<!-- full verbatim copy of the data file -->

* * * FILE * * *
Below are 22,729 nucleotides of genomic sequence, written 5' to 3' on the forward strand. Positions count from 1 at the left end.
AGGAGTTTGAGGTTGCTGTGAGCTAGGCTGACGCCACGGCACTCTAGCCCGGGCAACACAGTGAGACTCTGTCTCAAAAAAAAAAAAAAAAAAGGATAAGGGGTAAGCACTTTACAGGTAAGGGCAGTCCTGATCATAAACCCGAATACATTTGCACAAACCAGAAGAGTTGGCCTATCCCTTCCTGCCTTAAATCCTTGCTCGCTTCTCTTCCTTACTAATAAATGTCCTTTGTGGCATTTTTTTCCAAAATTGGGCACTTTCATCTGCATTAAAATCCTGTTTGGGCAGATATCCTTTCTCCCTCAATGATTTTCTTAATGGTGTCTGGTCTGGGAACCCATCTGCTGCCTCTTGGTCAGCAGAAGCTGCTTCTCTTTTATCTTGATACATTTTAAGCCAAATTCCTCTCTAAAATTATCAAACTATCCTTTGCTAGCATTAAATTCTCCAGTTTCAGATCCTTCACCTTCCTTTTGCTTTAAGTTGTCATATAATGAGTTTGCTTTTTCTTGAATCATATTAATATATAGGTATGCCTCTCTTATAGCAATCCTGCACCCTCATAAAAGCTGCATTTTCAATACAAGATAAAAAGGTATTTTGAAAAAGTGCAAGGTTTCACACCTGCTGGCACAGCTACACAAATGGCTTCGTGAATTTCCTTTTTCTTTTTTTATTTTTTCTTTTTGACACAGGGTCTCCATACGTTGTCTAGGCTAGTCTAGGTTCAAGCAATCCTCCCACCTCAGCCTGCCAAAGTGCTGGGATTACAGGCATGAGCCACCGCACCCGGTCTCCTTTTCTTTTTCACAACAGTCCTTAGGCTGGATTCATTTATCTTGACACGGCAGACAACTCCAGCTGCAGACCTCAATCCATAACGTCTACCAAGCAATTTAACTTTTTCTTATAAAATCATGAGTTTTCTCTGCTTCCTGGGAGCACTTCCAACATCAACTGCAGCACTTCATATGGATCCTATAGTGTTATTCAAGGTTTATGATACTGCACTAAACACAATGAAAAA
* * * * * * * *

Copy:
Below are 22,729 nucleotides of genomic sequence, written 5' to 3' on the forward strand. Positions count from 1 at the left end.
AGGAGTTTGAGGTTGCTGTGAGCTAGGCTGACGCCACGGCACTCTAGCCCGGGCAACACAGTGAGACTCTGTCTCAAAAAAAAAAAAAAAAAAGGATAAGGGGTAAGCACTTTACAGGTAAGGGCAGTCCTGATCATAAACCCGAATACATTTGCACAAACCAGAAGAGTTGGCCTATCCCTTCCTGCCTTAAATCCTTGCTCGCTTCTCTTCCTTACTAATAAATGTCCTTTGTGGCATTTTTTTCCAAAATTGGGCACTTTCATCTGCATTAAAATCCTGTTTGGGCAGATATCCTTTCTCCCTCAATGATTTTCTTAATGGTGTCTGGTCTGGGAACCCATCTGCTGCCTCTTGGTCAGCAGAAGCTGCTTCTCTTTTATCTTGATACATTTTAAGCCAAATTCCTCTCTAAAATTATCAAACTATCCTTTGCTAGCATTAAATTCTCCAGTTTCAGATCCTTCACCTTCCTTTTGCTTTAAGTTGTCATATAATGAGTTTGCTTTTTCTTGAATCATATTAATATATAGGTATGCCTCTCTTATAGCAATCCTGCACCCTCATAAAAGCTGCATTTTCAATACAAGATAAAAAGGTATTTTGAAAAAGTGCAAGGTTTCACACCTGCTGGCACAGCTACACAAATGGCTTCGTGAATTTCCTTTTTCTTTTTTTATTTTTTCTTTTTGACACAGGGTCTCCATACGTTGTCTAGGCTAGTCTAGGTTCAAGCAATCCTCCCACCTCAGCCTGCCAAAGTGCTGGGATTACAGGCATGAGCCACCGCACCCGGTCTCCTTTTCTTTTTCACAACAGTCCTTAGGCTGGATTCATTTATCTTGACACGGCAGACAACTCCAGCTGCAGACCTCAATCCATAACGTCTACCAAGCAATTTAACTTTTTCTTATAAAATCATGAGTTTTCTCTGCTTCCTGGGAGCACTTCCAACATCAACTGCAGCACTTCATATGGATCCTATAGTGTTATTCAAGGTTTATGATACTGCACTAAACACAATGAAAAA